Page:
Health workers in Nigeria waste thousands of expensive malaria drugs prescribing them to patients who do not have malaria, a new research by experts at the University of Nigeria, Nsukka, and the London School of Hygiene and Tropical Medicine, has revealed.

About 5,000 health workers working in public health facilities, pharmacies and drug stores from 40 communities in Enugu State were involved in the research.

According to the study, patients are often given malaria drugs based on their signs and symptoms, contrary to standard recommendations by the World Health Organisation that patients’ blood should be tested for the presence of malaria parasites before confirmed cases are treated with Artemisin-based Combination Therapy.

Some of the implications of treating without testing, according to the investigators, are disability, death, adverse drug reactions, malaria parasite becoming resistant to the drug and drug failure.

My lecturer once said that malaria is an over emphasised diagnosis, evidently because of the way health care personnel, especially doctors, reach a diagnosis and onward prescription of anti malaria medication.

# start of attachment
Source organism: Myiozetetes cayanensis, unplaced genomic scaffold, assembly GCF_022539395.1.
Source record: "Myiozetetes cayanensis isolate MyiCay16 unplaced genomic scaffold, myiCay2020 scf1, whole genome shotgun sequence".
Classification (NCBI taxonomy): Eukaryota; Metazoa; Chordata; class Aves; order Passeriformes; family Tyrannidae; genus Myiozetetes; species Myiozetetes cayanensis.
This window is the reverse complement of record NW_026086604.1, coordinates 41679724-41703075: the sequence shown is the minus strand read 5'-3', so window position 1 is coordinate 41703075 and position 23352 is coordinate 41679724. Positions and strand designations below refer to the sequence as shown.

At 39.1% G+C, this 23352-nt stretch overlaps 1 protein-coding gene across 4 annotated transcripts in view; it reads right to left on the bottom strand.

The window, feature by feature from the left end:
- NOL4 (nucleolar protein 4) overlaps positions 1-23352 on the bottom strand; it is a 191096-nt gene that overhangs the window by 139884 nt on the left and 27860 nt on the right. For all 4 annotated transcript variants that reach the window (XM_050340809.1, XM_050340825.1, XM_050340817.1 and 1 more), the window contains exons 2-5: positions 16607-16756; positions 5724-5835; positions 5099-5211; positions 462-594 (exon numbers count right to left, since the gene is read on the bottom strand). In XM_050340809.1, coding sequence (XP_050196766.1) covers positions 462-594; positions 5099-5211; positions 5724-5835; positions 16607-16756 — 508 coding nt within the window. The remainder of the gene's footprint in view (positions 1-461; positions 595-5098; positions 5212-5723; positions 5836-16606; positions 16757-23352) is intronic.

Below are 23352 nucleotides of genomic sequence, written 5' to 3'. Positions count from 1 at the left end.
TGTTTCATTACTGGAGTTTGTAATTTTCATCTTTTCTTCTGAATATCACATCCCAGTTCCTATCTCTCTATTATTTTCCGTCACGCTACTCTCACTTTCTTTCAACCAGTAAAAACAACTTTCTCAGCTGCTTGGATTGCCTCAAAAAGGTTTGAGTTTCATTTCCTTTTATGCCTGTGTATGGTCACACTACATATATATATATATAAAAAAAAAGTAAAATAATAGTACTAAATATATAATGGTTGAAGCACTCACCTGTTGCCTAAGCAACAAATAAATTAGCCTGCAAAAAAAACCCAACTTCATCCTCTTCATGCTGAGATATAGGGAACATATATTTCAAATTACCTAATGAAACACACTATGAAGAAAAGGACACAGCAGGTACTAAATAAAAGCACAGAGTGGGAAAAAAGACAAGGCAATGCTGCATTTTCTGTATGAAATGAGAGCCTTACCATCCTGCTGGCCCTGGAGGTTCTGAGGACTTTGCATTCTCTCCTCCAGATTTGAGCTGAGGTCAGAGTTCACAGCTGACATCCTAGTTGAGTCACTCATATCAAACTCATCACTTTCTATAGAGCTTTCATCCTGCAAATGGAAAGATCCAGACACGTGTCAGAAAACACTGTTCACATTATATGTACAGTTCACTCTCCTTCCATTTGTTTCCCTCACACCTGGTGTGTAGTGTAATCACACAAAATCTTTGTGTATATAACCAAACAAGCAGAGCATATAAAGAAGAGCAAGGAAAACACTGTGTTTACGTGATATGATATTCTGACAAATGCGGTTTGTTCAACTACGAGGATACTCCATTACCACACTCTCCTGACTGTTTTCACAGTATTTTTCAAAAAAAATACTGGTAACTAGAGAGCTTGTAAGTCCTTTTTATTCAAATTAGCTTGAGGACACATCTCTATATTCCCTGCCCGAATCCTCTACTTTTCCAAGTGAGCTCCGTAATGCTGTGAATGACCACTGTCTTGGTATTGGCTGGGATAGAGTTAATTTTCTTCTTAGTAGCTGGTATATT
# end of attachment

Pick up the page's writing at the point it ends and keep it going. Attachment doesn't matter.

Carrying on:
The excerpt, culled from The Punch News, is about a study that is not shocking, considering the proliferation of quakes, who stand in as professionals, in rural as well as urban centre.

According to the World Health Organisation, a diagnosis of malaria can only be reached after confirming the presence of plasmodium parasites in the blood sample of a patient. Managers of hospital facilities at the rural centres, should make available the Malaria Rapid Test kit, if a standard laboratory is not within reach.

However, what is the current practice is that prescriptions are made based on a false assumption that ‘every fever is a malaria fever’. So, for every fever that is reported a corresponding dose of antimalarials is swallowed. This is the truth.

A typical Nigerian sees himself as a doctor, especially when it comes to some symptoms like fever and headache. Like putting the cart before the horse, anti-malarials are first administered, while blood samples are collected and sent for analysis, last. Irony?!!!

The UNN Study should be an eye opener, especially for those health workers who practice the wrong thing, especially as regards patients care. To avoid the Plasmodium falciparum parasites getting resistant against the current recommended combination therapy, Artemisin-based Combination Therapy (ACTs), prescription without confirming the presence of parasites in blood MUST STOP!!! The economic and health impact of this distorted trend, must be halted.





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